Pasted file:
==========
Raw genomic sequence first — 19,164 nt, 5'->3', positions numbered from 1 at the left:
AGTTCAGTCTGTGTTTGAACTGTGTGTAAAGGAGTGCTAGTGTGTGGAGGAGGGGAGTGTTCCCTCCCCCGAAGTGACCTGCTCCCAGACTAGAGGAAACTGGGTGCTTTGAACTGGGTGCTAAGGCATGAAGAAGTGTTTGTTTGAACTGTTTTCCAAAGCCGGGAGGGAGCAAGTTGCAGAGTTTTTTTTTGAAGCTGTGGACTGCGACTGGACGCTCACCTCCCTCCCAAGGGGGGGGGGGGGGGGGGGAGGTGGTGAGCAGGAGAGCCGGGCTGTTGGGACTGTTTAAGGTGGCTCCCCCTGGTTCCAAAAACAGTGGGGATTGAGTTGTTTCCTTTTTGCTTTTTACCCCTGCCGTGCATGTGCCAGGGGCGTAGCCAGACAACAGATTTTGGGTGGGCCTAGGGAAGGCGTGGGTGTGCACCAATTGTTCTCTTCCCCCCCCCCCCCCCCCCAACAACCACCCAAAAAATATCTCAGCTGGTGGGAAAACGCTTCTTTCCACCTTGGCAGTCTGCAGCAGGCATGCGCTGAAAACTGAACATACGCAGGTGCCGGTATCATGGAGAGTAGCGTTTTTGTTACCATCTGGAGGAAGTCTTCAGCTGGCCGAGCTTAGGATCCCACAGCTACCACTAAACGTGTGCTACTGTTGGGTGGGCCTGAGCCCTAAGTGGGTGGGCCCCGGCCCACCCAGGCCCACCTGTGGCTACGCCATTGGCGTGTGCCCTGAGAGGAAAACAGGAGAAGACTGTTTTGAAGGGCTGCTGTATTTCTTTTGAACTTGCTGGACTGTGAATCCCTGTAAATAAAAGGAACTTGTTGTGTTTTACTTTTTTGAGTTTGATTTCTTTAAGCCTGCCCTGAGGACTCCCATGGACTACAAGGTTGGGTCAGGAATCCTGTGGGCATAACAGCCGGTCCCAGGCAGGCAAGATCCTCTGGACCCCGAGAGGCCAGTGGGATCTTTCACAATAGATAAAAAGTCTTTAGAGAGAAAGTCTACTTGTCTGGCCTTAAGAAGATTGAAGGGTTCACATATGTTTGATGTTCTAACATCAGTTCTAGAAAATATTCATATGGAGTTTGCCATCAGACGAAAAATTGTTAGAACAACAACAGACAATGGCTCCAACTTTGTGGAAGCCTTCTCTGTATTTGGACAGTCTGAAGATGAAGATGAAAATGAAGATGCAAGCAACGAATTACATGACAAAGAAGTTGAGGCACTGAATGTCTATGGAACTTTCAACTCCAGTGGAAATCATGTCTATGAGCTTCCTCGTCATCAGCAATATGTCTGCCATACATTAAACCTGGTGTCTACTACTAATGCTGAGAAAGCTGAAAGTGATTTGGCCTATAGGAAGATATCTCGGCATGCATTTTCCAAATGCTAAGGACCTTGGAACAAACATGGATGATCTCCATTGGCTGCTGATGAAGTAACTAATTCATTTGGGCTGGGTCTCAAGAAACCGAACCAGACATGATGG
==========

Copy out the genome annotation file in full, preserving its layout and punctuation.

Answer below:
Raw genomic sequence first — 19,164 nt, 5'->3', positions numbered from 1 at the left:
AGTTCAGTCTGTGTTTGAACTGTGTGTAAAGGAGTGCTAGTGTGTGGAGGAGGGGAGTGTTCCCTCCCCCGAAGTGACCTGCTCCCAGACTAGAGGAAACTGGGTGCTTTGAACTGGGTGCTAAGGCATGAAGAAGTGTTTGTTTGAACTGTTTTCCAAAGCCGGGAGGGAGCAAGTTGCAGAGTTTTTTTTTGAAGCTGTGGACTGCGACTGGACGCTCACCTCCCTCCCAAGGGGGGGGGGGGGGGGGGGAGGTGGTGAGCAGGAGAGCCGGGCTGTTGGGACTGTTTAAGGTGGCTCCCCCTGGTTCCAAAAACAGTGGGGATTGAGTTGTTTCCTTTTTGCTTTTTACCCCTGCCGTGCATGTGCCAGGGGCGTAGCCAGACAACAGATTTTGGGTGGGCCTAGGGAAGGCGTGGGTGTGCACCAATTGTTCTCTTCCCCCCCCCCCCCCCCCCAACAACCACCCAAAAAATATCTCAGCTGGTGGGAAAACGCTTCTTTCCACCTTGGCAGTCTGCAGCAGGCATGCGCTGAAAACTGAACATACGCAGGTGCCGGTATCATGGAGAGTAGCGTTTTTGTTACCATCTGGAGGAAGTCTTCAGCTGGCCGAGCTTAGGATCCCACAGCTACCACTAAACGTGTGCTACTGTTGGGTGGGCCTGAGCCCTAAGTGGGTGGGCCCCGGCCCACCCAGGCCCACCTGTGGCTACGCCATTGGCGTGTGCCCTGAGAGGAAAACAGGAGAAGACTGTTTTGAAGGGCTGCTGTATTTCTTTTGAACTTGCTGGACTGTGAATCCCTGTAAATAAAAGGAACTTGTTGTGTTTTACTTTTTTGAGTTTGATTTCTTTAAGCCTGCCCTGAGGACTCCCATGGACTACAAGGTTGGGTCAGGAATCCTGTGGGCATAACAGCCGGTCCCAGGCAGGCAAGATCCTCTGGACCCCGAGAGGCCAGTGGGATCTTTCACAATAGATAAAAAGTCTTTAGAGAGAAAGTCTACTTGTCTGGCCTTAAGAAGATTGAAGGGTTCACATATGTTTGATGTTCTAACATCAGTTCTAGAAAATATTCATATGGAGTTTGCCATCAGACGAAAAATTGTTAGAACAACAACAGACAATGGCTCCAACTTTGTGGAAGCCTTCTCTGTATTTGGACAGTCTGAAGATGAAGATGAAAATGAAGATGCAAGCAACGAATTACATGACAAAGAAGTTGAGGCACTGAATGTCTATGGAACTTTCAACTCCAGTGGAAATCATGTCTATGAGCTTCCTCGTCATCAGCAATATGTCTGCCATACATTAAACCTGGTGTCTACTACTAATGCTGAGAAAGCTGAAAGTGATTTGGCCTATAGGAAGATATCTCGGCATGCATTTTCCAAATGCTAAGGACCTTGGAACAAACATGGATGATCTCCATTGGCTGCTGATGAAGTAACTAATTCATTTGGGCTGGGTCTCAAGAAACCGAACCAGACATGATGG